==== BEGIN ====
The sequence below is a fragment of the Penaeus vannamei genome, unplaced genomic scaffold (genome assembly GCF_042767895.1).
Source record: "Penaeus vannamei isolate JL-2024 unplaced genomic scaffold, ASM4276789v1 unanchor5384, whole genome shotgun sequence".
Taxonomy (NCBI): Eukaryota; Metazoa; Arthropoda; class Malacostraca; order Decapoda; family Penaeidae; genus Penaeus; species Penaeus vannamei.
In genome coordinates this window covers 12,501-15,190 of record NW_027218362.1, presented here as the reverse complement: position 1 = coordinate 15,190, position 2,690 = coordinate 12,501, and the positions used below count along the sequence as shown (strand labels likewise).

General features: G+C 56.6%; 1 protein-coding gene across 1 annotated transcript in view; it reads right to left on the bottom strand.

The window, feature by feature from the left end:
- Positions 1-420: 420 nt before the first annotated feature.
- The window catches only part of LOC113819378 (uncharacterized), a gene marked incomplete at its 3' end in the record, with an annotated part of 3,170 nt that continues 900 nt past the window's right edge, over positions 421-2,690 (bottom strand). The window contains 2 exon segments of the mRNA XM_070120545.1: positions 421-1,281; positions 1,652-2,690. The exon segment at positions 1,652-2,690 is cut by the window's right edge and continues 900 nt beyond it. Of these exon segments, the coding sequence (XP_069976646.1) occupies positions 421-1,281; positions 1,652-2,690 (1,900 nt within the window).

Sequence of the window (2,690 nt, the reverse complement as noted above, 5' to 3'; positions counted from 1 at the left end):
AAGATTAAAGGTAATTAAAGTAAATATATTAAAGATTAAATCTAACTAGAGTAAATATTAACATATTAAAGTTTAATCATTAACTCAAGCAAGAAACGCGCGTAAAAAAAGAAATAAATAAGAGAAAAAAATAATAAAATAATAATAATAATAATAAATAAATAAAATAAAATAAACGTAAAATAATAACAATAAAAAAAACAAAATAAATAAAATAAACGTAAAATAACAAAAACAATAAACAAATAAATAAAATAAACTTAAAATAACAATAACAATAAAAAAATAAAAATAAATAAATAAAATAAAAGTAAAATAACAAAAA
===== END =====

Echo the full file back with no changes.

The sequence below is a fragment of the Penaeus vannamei genome, unplaced genomic scaffold (genome assembly GCF_042767895.1).
Source record: "Penaeus vannamei isolate JL-2024 unplaced genomic scaffold, ASM4276789v1 unanchor5384, whole genome shotgun sequence".
Taxonomy (NCBI): Eukaryota; Metazoa; Arthropoda; class Malacostraca; order Decapoda; family Penaeidae; genus Penaeus; species Penaeus vannamei.
In genome coordinates this window covers 12,501-15,190 of record NW_027218362.1, presented here as the reverse complement: position 1 = coordinate 15,190, position 2,690 = coordinate 12,501, and the positions used below count along the sequence as shown (strand labels likewise).

General features: G+C 56.6%; 1 protein-coding gene across 1 annotated transcript in view; it reads right to left on the bottom strand.

The window, feature by feature from the left end:
- Positions 1-420: 420 nt before the first annotated feature.
- The window catches only part of LOC113819378 (uncharacterized), a gene marked incomplete at its 3' end in the record, with an annotated part of 3,170 nt that continues 900 nt past the window's right edge, over positions 421-2,690 (bottom strand). The window contains 2 exon segments of the mRNA XM_070120545.1: positions 421-1,281; positions 1,652-2,690. The exon segment at positions 1,652-2,690 is cut by the window's right edge and continues 900 nt beyond it. Of these exon segments, the coding sequence (XP_069976646.1) occupies positions 421-1,281; positions 1,652-2,690 (1,900 nt within the window).

Sequence of the window (2,690 nt, the reverse complement as noted above, 5' to 3'; positions counted from 1 at the left end):
AAGATTAAAGGTAATTAAAGTAAATATATTAAAGATTAAATCTAACTAGAGTAAATATTAACATATTAAAGTTTAATCATTAACTCAAGCAAGAAACGCGCGTAAAAAAAGAAATAAATAAGAGAAAAAAATAATAAAATAATAATAATAATAATAAATAAATAAAATAAAATAAACGTAAAATAATAACAATAAAAAAAACAAAATAAATAAAATAAACGTAAAATAACAAAAACAATAAACAAATAAATAAAATAAACTTAAAATAACAATAACAATAAAAAAATAAAAATAAATAAATAAAATAAAAGTAAAATAACAAAAA